Trying to lighten the mood I said, “I’m sorry, but you don’t have a choice.”

He then said, “Something is wrong with my head.” His eyes rolled back and he lost consciousness. The next thing I knew I was back in the hallway and medical personnel were coming from every direction. This is where everything became surreal.

I have been a Christian since I was 13 years old, but I have always been reserved in demonstrating my faith. I sit quietly in church and very seldom say anything publicly. However, at this point in time, I hit my knees — unashamed in the middle of the hallway - and I very loudly begged God to save Tom’s life. I didn’t care who saw me, I didn’t care who heard me, and I didn’t care what they thought of me. I knew at that specific point in time, only God could bring Tom back to me.

My family finally managed to drag me to a less crowded part of the hallway but I was still on my knees praying. My daughters, Stacey and Samantha, were down there with me. By this time, most of my family had made it to the hospital as well. I could hear other members of my family praying and our pastor, Dennis Chestnut, was now also in the mix. Then I began to hear something else bleeding through the fog.

“Charging,” then “Clear,” then a horrible “Zapping” sound.

It finally dawned on me they were shocking Tom’s heart. This went on, and on, and on, and on. I started to read the expressions on my family’s faces (two of them are RN’s). There were too many shocks. Each time I heard the sequence, I knew it was going to be the last time they tried, but I kept saying over and over again, “God, in you all things are possible.”

Finally, Dr. Walters called me out and stood before me. My logical mind had already tried to prepare me for what he was going to say, but my heart refused to go there until I heard him say the words. He said, “We got him back, but he is not very stable. We are going to try for London instead of Lexington.”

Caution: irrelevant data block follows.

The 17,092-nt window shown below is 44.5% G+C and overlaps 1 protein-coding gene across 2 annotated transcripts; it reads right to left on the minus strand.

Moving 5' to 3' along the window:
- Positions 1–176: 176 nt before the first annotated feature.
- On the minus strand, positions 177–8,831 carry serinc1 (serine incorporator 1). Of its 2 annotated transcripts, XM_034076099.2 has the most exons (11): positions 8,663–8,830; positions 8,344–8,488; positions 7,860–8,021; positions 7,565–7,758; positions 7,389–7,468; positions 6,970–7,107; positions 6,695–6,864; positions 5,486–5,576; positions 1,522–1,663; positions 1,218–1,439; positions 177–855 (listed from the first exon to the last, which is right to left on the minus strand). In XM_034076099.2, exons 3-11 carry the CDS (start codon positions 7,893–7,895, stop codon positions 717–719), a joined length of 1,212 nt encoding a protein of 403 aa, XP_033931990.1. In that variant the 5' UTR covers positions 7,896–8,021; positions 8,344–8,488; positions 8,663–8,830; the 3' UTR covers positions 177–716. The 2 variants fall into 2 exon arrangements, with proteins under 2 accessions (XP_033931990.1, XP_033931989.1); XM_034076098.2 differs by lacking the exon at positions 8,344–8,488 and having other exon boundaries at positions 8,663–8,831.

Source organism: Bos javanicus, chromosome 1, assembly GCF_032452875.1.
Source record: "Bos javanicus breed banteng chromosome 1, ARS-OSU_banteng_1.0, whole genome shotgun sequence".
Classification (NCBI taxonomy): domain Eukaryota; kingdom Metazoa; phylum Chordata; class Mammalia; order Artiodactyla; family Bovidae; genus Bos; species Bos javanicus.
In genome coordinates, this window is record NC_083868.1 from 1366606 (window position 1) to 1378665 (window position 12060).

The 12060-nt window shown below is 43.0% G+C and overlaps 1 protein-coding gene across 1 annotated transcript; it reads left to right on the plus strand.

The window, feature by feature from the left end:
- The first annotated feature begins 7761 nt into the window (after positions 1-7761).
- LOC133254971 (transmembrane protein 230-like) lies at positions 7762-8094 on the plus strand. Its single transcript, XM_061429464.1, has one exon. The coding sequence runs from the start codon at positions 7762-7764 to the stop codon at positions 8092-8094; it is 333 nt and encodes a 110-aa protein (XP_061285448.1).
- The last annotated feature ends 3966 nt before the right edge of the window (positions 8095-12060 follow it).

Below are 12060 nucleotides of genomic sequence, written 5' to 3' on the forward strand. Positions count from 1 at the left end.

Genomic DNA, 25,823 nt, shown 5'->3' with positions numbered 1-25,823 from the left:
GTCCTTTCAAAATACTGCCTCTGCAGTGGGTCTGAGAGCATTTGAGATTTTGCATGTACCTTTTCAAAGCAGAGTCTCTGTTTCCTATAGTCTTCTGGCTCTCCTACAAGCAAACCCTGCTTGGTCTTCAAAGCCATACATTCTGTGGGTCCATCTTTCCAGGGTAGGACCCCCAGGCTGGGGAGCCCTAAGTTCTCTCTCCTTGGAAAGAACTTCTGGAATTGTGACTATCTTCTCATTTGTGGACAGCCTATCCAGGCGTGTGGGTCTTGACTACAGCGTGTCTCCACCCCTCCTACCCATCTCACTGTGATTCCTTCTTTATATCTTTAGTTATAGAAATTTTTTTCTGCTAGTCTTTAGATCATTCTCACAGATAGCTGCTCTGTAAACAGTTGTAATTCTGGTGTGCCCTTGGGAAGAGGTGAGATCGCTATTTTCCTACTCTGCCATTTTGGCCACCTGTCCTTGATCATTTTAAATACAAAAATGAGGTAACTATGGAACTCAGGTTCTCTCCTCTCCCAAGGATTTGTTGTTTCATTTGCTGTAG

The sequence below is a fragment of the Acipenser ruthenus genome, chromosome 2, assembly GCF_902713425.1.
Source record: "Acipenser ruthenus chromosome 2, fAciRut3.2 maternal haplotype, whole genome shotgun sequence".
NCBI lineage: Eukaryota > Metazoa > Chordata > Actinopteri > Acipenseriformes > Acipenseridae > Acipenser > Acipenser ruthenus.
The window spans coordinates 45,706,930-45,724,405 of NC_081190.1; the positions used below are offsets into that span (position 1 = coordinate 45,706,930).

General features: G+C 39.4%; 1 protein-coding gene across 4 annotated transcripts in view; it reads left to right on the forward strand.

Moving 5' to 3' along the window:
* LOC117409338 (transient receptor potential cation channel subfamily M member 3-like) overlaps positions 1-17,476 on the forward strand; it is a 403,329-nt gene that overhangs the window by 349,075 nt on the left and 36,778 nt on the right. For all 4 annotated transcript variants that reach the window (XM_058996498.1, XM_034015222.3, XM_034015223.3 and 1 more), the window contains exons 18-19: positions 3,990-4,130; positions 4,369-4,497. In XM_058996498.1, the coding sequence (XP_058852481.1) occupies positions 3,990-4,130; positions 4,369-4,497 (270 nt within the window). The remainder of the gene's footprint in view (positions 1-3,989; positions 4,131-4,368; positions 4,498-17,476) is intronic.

I think I hugged and kissed the doctor but again, at this point, I wasn’t too concerned about my public actions. God had answered my prayer (Miracle #4). Tom was still alive and as long as there was life, there was a chance.

The helicopter team headed out with Tom toward the landing pad. I followed closely behind until I reached the end of the “safety zone” where I could only watch from a distance. I couldn’t understand what was taking so long. Why didn’t they start the engine? Tom didn’t have much more time. Then it became horribly clear. They were pulling him off the helicopter and heading back toward the ER. He had coded again! They were actively doing CPR as he was rushed back into the hospital. As they went past me, I begged Tom not to give up. He probably couldn’t hear me but — just in case — I wanted him to know I was there and I wanted him to fight.